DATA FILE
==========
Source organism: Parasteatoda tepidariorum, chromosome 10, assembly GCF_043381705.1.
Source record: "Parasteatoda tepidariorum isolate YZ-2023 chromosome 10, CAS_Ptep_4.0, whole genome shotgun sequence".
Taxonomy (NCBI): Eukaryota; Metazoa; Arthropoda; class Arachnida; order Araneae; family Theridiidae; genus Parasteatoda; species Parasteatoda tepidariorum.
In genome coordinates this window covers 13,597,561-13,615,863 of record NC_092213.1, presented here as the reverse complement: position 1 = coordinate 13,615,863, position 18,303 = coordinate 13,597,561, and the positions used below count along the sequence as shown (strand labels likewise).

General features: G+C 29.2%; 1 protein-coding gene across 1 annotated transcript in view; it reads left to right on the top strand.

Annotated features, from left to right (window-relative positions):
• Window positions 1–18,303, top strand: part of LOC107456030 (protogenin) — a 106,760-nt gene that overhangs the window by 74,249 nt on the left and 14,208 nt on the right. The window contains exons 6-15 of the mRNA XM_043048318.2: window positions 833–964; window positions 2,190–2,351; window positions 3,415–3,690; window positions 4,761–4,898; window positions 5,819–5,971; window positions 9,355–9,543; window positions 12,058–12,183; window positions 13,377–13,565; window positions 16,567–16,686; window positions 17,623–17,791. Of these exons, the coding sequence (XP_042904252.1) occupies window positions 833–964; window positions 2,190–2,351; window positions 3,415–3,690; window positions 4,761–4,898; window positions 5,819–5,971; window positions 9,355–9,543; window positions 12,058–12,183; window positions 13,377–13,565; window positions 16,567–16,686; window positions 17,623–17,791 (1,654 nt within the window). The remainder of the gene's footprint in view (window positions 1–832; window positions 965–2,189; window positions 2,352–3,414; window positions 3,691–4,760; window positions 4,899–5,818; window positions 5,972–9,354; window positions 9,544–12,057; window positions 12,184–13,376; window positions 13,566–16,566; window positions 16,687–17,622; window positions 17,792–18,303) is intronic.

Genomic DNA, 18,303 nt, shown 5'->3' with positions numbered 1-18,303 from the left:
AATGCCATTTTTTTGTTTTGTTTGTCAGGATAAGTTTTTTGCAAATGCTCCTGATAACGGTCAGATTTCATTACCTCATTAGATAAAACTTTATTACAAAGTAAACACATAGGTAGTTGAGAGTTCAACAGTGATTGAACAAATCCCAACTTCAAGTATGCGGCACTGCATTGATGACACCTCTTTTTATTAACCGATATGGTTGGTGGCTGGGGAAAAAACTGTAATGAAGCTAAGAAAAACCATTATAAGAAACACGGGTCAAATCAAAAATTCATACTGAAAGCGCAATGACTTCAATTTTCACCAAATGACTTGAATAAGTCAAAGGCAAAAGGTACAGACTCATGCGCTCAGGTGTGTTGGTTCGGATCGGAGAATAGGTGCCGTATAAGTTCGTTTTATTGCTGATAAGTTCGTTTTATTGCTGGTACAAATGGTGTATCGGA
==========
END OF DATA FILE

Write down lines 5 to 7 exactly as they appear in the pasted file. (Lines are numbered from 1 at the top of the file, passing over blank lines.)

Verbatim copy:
General features: G+C 29.2%; 1 protein-coding gene across 1 annotated transcript in view; it reads left to right on the top strand.

Annotated features, from left to right (window-relative positions):
• Window positions 1–18,303, top strand: part of LOC107456030 (protogenin) — a 106,760-nt gene that overhangs the window by 74,249 nt on the left and 14,208 nt on the right. The window contains exons 6-15 of the mRNA XM_043048318.2: window positions 833–964; window positions 2,190–2,351; window positions 3,415–3,690; window positions 4,761–4,898; window positions 5,819–5,971; window positions 9,355–9,543; window positions 12,058–12,183; window positions 13,377–13,565; window positions 16,567–16,686; window positions 17,623–17,791. Of these exons, the coding sequence (XP_042904252.1) occupies window positions 833–964; window positions 2,190–2,351; window positions 3,415–3,690; window positions 4,761–4,898; window positions 5,819–5,971; window positions 9,355–9,543; window positions 12,058–12,183; window positions 13,377–13,565; window positions 16,567–16,686; window positions 17,623–17,791 (1,654 nt within the window). The remainder of the gene's footprint in view (window positions 1–832; window positions 965–2,189; window positions 2,352–3,414; window positions 3,691–4,760; window positions 4,899–5,818; window positions 5,972–9,354; window positions 9,544–12,057; window positions 12,184–13,376; window positions 13,566–16,566; window positions 16,687–17,622; window positions 17,792–18,303) is intronic.